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New Litter of Puppies Available for Adoption at DeKalb Animal Shelter (View Video Here)

July 11, 2020
By: Dwayne Page

A litter of nine puppies have arrived at the DeKalb Animal Shelter and they are now available for adoption.

These cute little critters are the WJLE /DeKalb Animal Shelter featured “Pets of the Week”

DeKalb Animal Shelter Director Megan Moore with Emmaly Bennett and Jennifer Angaran showing off a new litter of puppies from dwayne page on Vimeo.

“This litter of puppies, nine altogether, just came in and they have had their first vaccines and are now ready for adoption. They are Red Heeler Australian Shepherd Mixed and super cute. They are going to be great outdoor dogs. If you like to spend a lot of time hiking or on a farm, they will be great for you,” said Shelter Director Megan Moore.

The DeKalb Animal Shelter is currently only open by appointment due to Covid-19.

“To adopt any or all of the puppies go to our website. and look for a tab to fill out an application. Fill it out and email it back to us. We will call to set up an appointment time for you to meet them. We are not currently open to the public for in-person visits but all our pets are posted online. Stay up to date with us on our website, facebook page, or Instagram,” said Moore.

The shelter, located on Transfer Station Road behind Tenneco Automotive off Highway 70 east in Smithville, has been in operation since November, 2017 under the DeKalb Animal Coalition, a 501 c 3 non profit organization.

A Volunteer orientation will be held at the shelter on Saturday, August 1 from 12 noon until 1 p.m. for anyone who would like to volunteer. Phone 615-597-3647 (DOGS) for more information.

DeKalb Health Department Announces New Hours for COVID-19 Testing

July 14, 2020
By: Dwayne Page

DeKalb County’s confirmed number of COVID-19 cases has jumped to 99.

As of Monday , July, 13 the Tennessee Department of Health reported that 2,625 people had been tested with 2,526 negative results and 99 positive. There have been no deaths in DeKalb County from the virus and 52 of the 99 persons tested positive since March have recovered.

Starting Monday, July 13th the DeKalb County Health Department’s new testing hours will be Monday-Friday from 9am to 12 NOON every day.

At 99 cases, DeKalb County ranks 6th highest in the 14 county Upper Cumberland region behind Putnam with 1,081 (7 deaths), Macon 646 (7 deaths), Cumberland 229 (4 deaths), Smith 185 (2 deaths), and Warren 159. Other counties in the region with COVID-19 cases are  White 93 (3 deaths), Overton 79 (1 death), Cannon 58,  Jackson 50, Fentress 29, Clay 23, Van Buren 9, and Pickett 8.

Face Coverings Required in Courtrooms and Courthouse Clerks Offices Starting Monday, July 13

July 10, 2020
By: Dwayne Page

Face coverings will be required for all persons having business with the courts and clerk’s offices at the courthouse in DeKalb County and throughout Tennessee starting Monday, July 13 after an order from the state Supreme Court.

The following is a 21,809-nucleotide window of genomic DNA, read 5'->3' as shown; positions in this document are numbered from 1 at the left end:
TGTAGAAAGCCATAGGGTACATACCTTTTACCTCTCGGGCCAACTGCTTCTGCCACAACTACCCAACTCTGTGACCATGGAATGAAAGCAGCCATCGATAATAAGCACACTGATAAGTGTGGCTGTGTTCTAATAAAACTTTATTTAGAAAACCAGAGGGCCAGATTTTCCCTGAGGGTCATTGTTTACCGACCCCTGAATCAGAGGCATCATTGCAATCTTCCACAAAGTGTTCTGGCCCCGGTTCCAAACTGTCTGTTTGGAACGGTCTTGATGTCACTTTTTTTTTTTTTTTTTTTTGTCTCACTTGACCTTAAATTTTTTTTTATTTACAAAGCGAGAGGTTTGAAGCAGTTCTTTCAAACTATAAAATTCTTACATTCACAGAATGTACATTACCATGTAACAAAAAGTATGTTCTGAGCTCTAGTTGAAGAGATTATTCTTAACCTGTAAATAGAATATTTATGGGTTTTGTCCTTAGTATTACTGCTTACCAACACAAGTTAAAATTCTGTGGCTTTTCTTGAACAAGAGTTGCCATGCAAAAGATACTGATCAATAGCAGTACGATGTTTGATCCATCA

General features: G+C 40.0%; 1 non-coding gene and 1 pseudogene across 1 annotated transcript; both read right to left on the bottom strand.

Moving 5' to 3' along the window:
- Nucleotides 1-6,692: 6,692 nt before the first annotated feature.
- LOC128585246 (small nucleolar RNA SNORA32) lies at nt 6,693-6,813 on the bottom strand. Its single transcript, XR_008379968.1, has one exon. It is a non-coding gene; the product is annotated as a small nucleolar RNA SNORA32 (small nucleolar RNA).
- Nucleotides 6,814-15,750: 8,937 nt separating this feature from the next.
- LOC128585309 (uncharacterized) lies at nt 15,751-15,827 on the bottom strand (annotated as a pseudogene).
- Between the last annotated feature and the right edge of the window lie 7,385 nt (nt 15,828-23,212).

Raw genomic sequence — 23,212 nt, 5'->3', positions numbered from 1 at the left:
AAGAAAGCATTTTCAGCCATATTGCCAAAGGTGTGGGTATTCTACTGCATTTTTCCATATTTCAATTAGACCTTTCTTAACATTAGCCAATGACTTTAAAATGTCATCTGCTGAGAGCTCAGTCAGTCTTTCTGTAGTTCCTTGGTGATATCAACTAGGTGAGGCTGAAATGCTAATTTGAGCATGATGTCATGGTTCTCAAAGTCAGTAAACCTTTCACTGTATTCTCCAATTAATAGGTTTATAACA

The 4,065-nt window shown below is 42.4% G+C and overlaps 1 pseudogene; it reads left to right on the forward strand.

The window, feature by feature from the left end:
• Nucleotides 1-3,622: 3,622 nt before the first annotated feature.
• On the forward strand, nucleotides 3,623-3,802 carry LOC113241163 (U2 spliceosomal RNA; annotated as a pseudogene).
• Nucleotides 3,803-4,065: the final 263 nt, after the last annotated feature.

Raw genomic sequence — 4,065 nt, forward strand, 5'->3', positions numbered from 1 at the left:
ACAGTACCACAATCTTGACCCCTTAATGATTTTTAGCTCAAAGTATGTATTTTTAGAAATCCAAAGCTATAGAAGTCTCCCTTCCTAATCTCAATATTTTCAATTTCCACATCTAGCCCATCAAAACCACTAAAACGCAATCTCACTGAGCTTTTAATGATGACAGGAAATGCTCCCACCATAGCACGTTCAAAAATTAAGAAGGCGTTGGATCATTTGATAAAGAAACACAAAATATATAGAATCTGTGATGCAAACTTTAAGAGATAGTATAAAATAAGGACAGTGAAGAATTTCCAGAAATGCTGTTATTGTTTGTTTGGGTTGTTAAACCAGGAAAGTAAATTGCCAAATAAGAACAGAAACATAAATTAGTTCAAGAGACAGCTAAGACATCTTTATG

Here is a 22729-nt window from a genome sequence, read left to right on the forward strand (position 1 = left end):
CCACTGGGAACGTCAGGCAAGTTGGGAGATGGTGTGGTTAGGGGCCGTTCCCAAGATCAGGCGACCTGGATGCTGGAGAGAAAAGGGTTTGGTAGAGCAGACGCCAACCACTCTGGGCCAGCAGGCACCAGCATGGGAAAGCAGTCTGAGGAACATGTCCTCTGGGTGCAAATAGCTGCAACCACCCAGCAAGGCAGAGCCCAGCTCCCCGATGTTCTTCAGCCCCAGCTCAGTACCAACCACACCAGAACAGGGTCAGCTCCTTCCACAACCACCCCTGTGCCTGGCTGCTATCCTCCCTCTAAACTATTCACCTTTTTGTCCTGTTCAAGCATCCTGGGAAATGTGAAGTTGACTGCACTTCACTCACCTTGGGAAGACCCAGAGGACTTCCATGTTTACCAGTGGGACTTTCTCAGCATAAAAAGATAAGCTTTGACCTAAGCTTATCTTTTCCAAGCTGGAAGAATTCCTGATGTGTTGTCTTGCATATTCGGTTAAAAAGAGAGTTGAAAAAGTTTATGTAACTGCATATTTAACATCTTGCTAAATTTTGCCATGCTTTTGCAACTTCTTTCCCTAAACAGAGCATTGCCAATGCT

In DeKalb County, persons may obtain free masks at the local health department.

The mandate expands a previous declaration of a state of emergency in the state’s court system as a response to the threat of COVID-19.

“Under the terms of this order, the courts of Tennessee remain open, consistent with the Judicial Branch’s obligation to mitigate the risks associated with COVID-19,” the order, filed Friday, indicates.

Nearly anyone entering a courthouse or other building where court facilities are located including the public, judges, attorneys, law enforcement officers, and court clerks and their employees will be required to wear a face covering over their nose and mouth at all times while inside the building.

Children under 12 and persons with breathing issues due to an underlying health condition or other “bona fide” medical conditions are not required to wear the coverings.

The order encourages judges to work “with local law enforcement and other county officials to ensure that, to the extent possible, courthouses remain accessible to carry out essential constitutional functions and time sensitive proceedings.”

Chief Justice Jeffrey S. Bivins on March 13 declared the initial state of emergency in the courts. That was extended May 26, at which time it was mandated jurors wear face coverings, while easing the suspension of in-person court proceedings.

The new mandate applies to all courts and court clerks’ offices, except administrative courts within the Executive Branch and federal courts and federal court clerks’ offices in the state. It’s ordered in addition to any applicable executive orders issued by the governor and local officials.

Most courtrooms in Tennessee are not located in stand-alone facilities but instead share space in courthouses with a variety of other governmental offices and agencies.

Gov. Bill Lee also granted authority to local governments to declare mask mandates, and some county mayors have moved to require them. Lee’s announcement came July 3 and granted local authority to counties as coronavirus cases spike across Tennessee.

Six counties with locally run health departments — Sullivan, Knox, Hamilton, Davidson, Madison and Shelby — already had authority to issue mask mandates as needed.

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